If anyone could explain these two points and in which cases you would want to terminate loops then I’d be most grateful! =D Images to help aid the explaination would also be a bonus! =P


the pdf was… or is in progress. last time ive heard of him it was something of. allmost done… but i think it will still take a long time before it comes out.

from what ive seen, hes very busy…

but ow well… just paste the best parts you want to know in a txt file, print it. and look at it every once in a while .

about poles: yes poles are bad and good in another way.
when modelling and getting a 5 sides poly or some other weird non square poly, with some other, some weird effects can occure… in simple words, when not every little puzzle shape = a(poly/square) , and so not the same sort of shapes in a row, than you will see some disturbans when smoothed. its like throwing a cloth over the floot, than its flat… but when putting it over a grass field, it wont be ONE NICE FLUID LINE. bad example. but thats the bad part, in not havinga continiues flow of the same shapes, that will than give a bad effect when smoothed.

but when you want to create wrickles ,than you can make poles, to create edges in your surface. there are ways to create them right, but dont have the time to explain that at the moment.

edge loops: edge loops always point out regions, like in a head, you always have edge loops around the eyes, nose, mouth etc. they dont stretch over the whole head, because the eye is a separe part of the head, its also allmost impossible to do that.

edge loops are use to isolate things… to model a character you have to follow the flow of the skin/muscles, to create a natural look. this flow will result in edge loops automaticly. because you want to islote eyes, they are round, so you will get a loop around them.

also muscles mostly get a loop of polys around them, to connect them with others, and islote them. also the abs,have loops etc. just look at some wire frames and try to see all the loops, and look why they are there, what for effect do they have etc.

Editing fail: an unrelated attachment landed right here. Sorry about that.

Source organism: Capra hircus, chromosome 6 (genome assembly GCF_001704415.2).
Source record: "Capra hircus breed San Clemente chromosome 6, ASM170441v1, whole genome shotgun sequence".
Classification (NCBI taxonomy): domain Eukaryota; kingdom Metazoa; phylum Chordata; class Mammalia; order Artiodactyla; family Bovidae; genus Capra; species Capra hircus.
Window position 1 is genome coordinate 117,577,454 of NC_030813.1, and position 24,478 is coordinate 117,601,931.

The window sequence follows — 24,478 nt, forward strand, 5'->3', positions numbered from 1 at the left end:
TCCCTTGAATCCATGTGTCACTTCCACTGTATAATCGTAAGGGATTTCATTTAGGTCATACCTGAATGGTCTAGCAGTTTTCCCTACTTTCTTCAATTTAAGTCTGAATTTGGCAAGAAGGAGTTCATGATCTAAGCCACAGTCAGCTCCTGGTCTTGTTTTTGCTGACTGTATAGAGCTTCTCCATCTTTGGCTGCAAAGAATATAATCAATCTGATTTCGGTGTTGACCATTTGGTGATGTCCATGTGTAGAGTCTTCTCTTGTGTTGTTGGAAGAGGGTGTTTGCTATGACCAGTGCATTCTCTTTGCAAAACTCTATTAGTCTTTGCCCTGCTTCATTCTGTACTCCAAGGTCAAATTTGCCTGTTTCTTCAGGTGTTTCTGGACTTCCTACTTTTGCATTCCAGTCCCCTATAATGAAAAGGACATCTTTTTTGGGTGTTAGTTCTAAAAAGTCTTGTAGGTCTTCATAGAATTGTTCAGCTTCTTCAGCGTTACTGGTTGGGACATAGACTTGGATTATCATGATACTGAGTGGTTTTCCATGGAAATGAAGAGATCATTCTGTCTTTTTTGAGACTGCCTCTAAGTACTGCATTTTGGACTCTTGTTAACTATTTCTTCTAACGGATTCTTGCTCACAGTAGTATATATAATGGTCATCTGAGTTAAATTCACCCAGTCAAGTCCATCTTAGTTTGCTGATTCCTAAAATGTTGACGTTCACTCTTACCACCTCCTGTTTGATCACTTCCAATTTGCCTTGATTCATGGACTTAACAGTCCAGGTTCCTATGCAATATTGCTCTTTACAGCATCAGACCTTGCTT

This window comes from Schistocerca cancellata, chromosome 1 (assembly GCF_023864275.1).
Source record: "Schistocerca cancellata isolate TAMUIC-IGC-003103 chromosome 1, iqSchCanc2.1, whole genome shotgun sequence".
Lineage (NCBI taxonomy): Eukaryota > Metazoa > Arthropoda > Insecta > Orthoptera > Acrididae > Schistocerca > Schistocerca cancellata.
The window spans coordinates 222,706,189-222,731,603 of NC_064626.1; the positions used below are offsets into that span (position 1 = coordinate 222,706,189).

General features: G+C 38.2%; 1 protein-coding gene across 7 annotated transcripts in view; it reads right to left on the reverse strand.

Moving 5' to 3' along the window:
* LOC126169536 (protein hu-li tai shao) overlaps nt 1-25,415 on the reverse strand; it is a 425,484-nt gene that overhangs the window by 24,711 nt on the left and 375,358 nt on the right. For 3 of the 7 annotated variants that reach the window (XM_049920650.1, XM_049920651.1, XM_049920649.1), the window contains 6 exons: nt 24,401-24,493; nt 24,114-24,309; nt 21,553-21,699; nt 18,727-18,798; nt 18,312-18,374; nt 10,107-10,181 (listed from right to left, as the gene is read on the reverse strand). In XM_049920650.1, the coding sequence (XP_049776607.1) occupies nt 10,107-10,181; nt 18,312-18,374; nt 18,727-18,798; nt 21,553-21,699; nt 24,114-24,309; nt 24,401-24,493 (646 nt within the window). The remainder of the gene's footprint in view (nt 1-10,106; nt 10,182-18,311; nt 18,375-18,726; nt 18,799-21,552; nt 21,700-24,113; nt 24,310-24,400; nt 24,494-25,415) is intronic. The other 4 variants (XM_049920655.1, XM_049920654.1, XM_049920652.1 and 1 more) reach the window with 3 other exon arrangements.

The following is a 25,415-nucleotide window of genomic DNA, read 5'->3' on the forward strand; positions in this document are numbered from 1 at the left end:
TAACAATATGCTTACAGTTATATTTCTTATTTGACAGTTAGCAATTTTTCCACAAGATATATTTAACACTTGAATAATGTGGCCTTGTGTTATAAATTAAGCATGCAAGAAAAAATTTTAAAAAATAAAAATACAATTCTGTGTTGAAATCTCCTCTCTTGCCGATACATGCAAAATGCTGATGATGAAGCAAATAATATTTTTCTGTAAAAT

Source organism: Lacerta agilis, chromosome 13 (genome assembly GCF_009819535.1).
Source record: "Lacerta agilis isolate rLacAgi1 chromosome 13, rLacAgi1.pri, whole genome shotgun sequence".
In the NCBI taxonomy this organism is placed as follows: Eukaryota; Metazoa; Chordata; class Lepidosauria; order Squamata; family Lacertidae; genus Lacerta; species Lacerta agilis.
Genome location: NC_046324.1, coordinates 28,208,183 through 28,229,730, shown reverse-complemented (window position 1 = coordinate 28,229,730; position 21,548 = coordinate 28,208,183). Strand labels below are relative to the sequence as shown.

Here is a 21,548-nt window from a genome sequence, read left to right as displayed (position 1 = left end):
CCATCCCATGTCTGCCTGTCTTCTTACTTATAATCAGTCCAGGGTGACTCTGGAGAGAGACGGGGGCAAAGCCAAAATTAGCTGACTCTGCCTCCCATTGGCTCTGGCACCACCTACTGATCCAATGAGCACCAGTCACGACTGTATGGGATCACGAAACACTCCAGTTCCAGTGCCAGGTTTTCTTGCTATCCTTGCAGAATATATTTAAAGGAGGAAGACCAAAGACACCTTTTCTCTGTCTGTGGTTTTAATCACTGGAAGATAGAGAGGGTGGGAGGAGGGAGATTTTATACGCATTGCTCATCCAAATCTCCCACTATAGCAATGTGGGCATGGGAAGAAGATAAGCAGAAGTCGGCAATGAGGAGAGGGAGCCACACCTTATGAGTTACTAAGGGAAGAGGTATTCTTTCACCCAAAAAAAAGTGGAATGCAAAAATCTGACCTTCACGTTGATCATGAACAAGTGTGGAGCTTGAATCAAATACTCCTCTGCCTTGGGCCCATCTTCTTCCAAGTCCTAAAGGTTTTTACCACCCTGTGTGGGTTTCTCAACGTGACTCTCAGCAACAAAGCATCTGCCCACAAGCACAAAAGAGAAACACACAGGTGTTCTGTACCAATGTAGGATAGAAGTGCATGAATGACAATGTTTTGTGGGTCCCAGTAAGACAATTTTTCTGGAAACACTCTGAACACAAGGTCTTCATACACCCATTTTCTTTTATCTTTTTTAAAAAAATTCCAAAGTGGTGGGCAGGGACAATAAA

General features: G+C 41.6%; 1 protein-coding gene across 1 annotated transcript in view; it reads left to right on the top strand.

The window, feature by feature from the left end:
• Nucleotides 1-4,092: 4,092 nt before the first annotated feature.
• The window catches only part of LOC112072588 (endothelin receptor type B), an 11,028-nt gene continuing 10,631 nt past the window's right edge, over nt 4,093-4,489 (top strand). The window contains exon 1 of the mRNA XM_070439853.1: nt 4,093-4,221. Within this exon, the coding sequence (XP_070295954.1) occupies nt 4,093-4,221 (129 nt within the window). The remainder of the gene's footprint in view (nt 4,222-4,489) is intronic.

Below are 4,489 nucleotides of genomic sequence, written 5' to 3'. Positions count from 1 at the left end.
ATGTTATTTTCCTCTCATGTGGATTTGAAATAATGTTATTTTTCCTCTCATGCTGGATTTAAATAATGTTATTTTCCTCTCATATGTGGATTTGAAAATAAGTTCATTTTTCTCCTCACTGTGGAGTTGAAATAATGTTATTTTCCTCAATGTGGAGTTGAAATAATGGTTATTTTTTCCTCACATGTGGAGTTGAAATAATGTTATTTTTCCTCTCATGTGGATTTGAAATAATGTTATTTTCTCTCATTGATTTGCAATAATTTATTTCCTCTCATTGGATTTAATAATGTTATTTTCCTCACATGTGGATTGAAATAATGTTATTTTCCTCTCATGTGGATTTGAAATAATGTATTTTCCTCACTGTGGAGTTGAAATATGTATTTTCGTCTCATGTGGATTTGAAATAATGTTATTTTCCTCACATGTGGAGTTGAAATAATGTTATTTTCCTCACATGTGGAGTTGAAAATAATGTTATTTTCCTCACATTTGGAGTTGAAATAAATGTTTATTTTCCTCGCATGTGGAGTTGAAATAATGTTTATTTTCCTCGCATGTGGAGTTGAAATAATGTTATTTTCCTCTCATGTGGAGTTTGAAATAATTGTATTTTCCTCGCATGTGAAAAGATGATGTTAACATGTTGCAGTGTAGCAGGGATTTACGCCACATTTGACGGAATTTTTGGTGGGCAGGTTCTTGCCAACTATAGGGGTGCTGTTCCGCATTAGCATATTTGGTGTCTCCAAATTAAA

Wow thanks Ivo D for the quick and informative reply!

Really cleared up the things I didn’t quite understand. =)


Hello I was trying out Chin’s method of cutting holes in sub-d on page 25. I downloaded his max file and had a play with it. When I added Conform in step 5 to his model, it worked fine.

I then decided to play around with it again, but this time I thought I’d cut the holes into the model instead. This time, when I added the conform modifier, I found that it messed up the edges of the model.

Does anyone have any ideas on why this is happening and how to prevent it?



Ok, I figured out why this is happening. It happens if I put the holes on one side of the model and then I mirror that side and weld both sides together.

If I cut the holes on the other side seperately, then it doesn’t happen.

How am I supposed to keep both sides symmetrical if I can’t do it without the Conform modifier screwing up the edges?


Ok, I finally figured out when I get the problem, although I’m not sure why it happens. This is Max 5 by the way. I guess I should have made that clearer from the start.

Anyway, the problem with the messed up edges with Conform occurs when I do a mirror of one side and then I weld both sides together. However, it only happens if I choose the mirrored copy, and attach the original to it. If I choose the original and attach the mirrored copy to it, then I don’t get the problem.

Now my question is whether this is a bug with Max 5 or is there a reason why the behaviour is different if I attach in a different order?


Hey guys I wanna participate in this wonderfull thread regarding theoretical Sub-D techniques with a question I got. How in the world is it possible to create a triangle shape on a heavily curved surface with Sub-D? for a better understanding: basically an arrow/triangle type of thing on a sphere or a similar curved object, while that triangle should follow the original shape.
A second question is: How would you approach the shapes shown in the attached image? I really need those shapes for my work. I hope you can help.
btw. If those problems have already been discussed and I looked over it in the thread, please post a diret link to the page (the thread got pretty big).



because of the lack of participation (at this time) and the urgency I tried to solve it myself, and this is what I came up with. Not the best solution (you can still see some little bumps on the surface) but I am kinda happy with the result :slight_smile:
Now I need help with the second question in the post above this one… couldn’t solve it as for now.


Edit: Forgot to attach the images …


Heeey! im so interested to read this thread.but incredible! 54 pages???

how can i start readinem! plz! i want to learn them too!:smiley:
kidding.thank u dave black to start up such a great and usefull thread.gonna read em all ! (yeah?)!:smiley: